A royal burial site found between a pub and Aldi supermarket has been hailed as the UK’s answer to Tutankhamun’s tomb.
Workmen unearthed the grave, which contained human remains and exotic artefacts, during road-widening works in Prittlewell, near Southend, Essex, in 2003.
Experts believe its occupant was Seaxa, a brother of 6th Century Anglo-Saxon king Saebert.
The site is thought to be the earliest example of its kind.
Archaeologists said golden foil crosses found inside suggested the grave belonged to an early Christian.
The burial chamber, which was about 13ft (4m) square and 5ft (1.5m) deep, contained some 40 artefacts.
Among them was a lyre and a 1,400-year-old box thought to be the only surviving example of painted Anglo-Saxon woodwork in Britain.
Gold coins, the gilded silver neck of a wooden drinking vessel, decorative glass beakers and a flagon believed to have come from Syria were also found.
The valuable collection, and presence of artefacts from other kingdoms, earned the grave’s unknown occupant the nicknames Prince of Prittlewell and the King of Bling.
‘Hairy beast Saxon warrior’
It had been thought the remains were those of King Saebert.
But carbon dating on fragments of tooth enamel has indicated the man inside died at least 11 years before the king met his end.
Archaeologists said the size of the coffin, and placement of items within it, suggested he was about 5ft 6in (1.68m) tall.
Sophie Jackson, from the Museum of London Archaeology (MOLA), said “the best guess” was that the tomb had housed the king’s brother, Seaxa.
She said: “There’s a lot of debate about whether he was a fully-fledged hairy beast Saxon warrior, or younger.
“Had he died before he could really prove himself?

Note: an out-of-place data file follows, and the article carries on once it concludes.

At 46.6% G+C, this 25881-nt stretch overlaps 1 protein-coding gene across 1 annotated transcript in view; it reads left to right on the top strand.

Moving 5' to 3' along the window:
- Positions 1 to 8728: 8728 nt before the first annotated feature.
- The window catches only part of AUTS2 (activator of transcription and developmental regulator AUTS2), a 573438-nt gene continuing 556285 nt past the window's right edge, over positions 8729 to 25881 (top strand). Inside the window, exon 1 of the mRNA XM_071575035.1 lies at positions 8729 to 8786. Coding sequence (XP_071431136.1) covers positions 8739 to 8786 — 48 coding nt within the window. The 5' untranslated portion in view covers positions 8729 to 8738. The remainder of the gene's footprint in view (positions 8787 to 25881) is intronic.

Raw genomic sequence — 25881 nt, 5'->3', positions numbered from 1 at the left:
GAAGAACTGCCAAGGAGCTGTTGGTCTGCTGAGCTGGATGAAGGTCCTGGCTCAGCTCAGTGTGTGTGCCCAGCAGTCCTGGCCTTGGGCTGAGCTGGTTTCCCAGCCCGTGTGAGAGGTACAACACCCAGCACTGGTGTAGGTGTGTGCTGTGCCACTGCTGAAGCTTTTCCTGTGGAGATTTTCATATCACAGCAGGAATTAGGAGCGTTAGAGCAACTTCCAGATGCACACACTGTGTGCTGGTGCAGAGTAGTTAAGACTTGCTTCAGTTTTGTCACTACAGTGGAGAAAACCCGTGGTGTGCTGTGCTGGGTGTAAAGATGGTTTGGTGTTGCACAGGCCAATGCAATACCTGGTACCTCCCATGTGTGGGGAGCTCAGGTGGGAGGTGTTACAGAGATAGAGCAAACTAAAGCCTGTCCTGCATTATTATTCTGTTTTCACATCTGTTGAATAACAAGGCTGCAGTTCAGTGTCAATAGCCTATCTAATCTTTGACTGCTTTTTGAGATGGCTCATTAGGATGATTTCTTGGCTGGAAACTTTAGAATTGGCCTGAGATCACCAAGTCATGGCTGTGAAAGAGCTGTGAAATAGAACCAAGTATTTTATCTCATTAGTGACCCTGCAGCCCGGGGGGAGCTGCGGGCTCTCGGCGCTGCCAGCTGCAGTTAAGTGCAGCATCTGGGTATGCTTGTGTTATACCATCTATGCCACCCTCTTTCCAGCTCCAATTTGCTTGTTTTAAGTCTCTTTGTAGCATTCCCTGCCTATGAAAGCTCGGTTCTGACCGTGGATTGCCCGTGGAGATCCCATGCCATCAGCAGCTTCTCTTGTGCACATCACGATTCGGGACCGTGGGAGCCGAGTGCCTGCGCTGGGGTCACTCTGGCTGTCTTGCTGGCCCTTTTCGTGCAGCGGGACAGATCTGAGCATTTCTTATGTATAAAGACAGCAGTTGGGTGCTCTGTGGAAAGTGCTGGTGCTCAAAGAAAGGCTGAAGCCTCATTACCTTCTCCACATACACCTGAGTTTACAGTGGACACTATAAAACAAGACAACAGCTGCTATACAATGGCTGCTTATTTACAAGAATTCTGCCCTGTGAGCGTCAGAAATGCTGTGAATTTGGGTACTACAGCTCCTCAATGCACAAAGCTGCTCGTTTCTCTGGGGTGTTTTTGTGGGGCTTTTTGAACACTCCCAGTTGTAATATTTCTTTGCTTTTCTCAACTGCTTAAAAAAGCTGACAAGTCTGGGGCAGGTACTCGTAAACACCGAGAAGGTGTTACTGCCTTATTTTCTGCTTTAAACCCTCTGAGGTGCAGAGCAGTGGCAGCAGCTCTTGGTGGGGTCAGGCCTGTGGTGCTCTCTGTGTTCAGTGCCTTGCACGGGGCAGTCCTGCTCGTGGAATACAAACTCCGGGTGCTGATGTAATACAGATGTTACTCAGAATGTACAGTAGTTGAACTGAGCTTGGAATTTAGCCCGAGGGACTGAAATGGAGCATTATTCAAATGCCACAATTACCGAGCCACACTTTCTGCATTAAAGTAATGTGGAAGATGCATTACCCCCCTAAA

Ms Jackson said the grave provided a snapshot of a “really interesting time” when Christianity was “just creeping in” to the British Isles.
“They would have been just on the transition between having pagan burials with all your gear but also having these crosses,” she said.
Ms Jackson, the museum’s director of research and engagement, said no-one had expected the “unpromising looking site” to contain “our equivalent of Tutankhamun’s tomb”.
“It’s between a bit of railway and a bit of road, essentially a verge. It’s not where you’d expect to find it,” she said.
Who was Tutankhamun?
Tutankhamun was an Egyptian king who died about 3,000 years ago.
His tomb was discovered by British archaeologist Howard Carter in 1922 in an area now known as the Valley of the Kings.
It was one of the most well-preserved tombs that conservationists had ever seen, and close to 2,000 objects were found inside.
The chamber was filled with treasure and detailed wall paintings that showed the story of King Tutankhamun’s life and death.
After the treasures had been catalogued and cleared, the tomb itself became a tourist destination when it was opened to the public in the 1930s.
Some of the recovered artefacts will be displayed at Central Museum in Southend from Saturday.
The museum has also launched a website with information about its research, as well as an interactive diagram of the tomb.